WASHINGTON (CN) – Deliberate cooperation between Moscow-based anti-virus product firm Kaspersky Lab and Russian intelligence is not necessary for cybersecurity threats to manifest, a witness told a House committee Wednesday.
Pointing to media reports that Israel had tipped off the National Security Agency that its secret hacking tools were on Kaspersky Lab’s network, Sean Kanuck of the International Institute for Strategic Studies said that means two foreign governments have already leveraged the anti-virus tools to view U.S. secrets.
Kanuck told members of a subcommittee of the House Committee on Science, Space and Technology that the sequence of events appears to validate questions about using the anti-virus software on sensitive computers.
On Wednesday morning, Kaspersky Lab acknowledged its anti-virus software had taken source code for a secret American hacking tool from a personal computer belonging to an NSA employee in 2014.
The statement was the result of an internal inquiry conducted by the company after media reports that the Russian government used the company’s software to harvest NSA technology.
Kanuck was one of several experts who testified before the Subcommittee on Oversight on the risk posed to federal agencies by Kaspersky Lab products.
During the hearing, James Norton, president of Play-Action Strategies, a Washington, D.C.-based consulting firm, said the government only started taking the issue seriously in the last few years, and that has allowed foreign adversaries to infiltrate government networks.
“We just haven’t had the capability in place over the last couple of years to even know what’s there,” he said. “I think that’s part of the trouble.”
Norton added later that the U.S. needs to “come to grips” with the fact that online intelligence gathering is the new normal.
Fears have grown over the past year about Kaspersky Lab’s connection to Russian intelligence and whether its anti-virus software can find and remove files, leading the Department of Homeland Security to bar federal agencies from using the product.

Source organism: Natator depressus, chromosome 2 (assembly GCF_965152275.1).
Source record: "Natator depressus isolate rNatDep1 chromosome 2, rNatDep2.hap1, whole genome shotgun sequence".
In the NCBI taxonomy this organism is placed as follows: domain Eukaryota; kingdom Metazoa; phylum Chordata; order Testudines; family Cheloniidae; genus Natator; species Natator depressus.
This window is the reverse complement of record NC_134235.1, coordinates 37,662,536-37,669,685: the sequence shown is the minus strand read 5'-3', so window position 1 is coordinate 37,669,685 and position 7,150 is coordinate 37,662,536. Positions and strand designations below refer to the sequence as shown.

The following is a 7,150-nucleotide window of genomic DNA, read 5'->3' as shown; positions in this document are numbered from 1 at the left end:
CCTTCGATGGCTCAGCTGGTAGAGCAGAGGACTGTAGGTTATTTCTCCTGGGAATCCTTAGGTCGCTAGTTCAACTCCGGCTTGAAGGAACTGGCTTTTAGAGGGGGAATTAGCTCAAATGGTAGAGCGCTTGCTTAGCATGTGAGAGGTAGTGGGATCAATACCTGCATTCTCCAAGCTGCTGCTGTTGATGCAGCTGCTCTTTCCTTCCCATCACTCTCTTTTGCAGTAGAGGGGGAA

But in his written testimony to the subcommittee, Kanuck said the more pertinent question to focus on is whether Kaspersky Lab products are more susceptible than other cyber security vendors.
“It is clear that foreign intelligence services are not limited to exploiting the products of companies originating from their own countries,” he wrote.
Kanuck also said the threat posed by Kaspersky Lab should be placed within the larger context of Russia’s goal of trying to influence campaigns in the U.S.
“If one considers Russia’s intentions in cyberspace and conjoins them with the kind of information and access that could be derived by exploitation of Kaspersky Lab products and services, then the risk must be considered to be substantial,” he said.
He also suggested that Kaspersky Lab business communications within Russia could be monitored by the domestic security service under the country’s telecommunication surveillance laws.
“I would encourage the U.S. government to assess all IT products from all vendors regardless of national origin, because if we’re trying to protect sensitive information we should be fully cognizant that foreign intelligence actors will be willing to exploit any IT vendor that we’re using, even if it’s not of their own national origin,” he said.
Kanuck said in light of what’s now known about Kaspersky Lab’s it’d be hard to imagine them being seriously considered for a government contract.
“If it’s meant to protect the information of a sensitive national security type, I would think that it would not pass the sniff test because of the foreign penetrations and foreign influence that we’ve previously discussed here,” he said.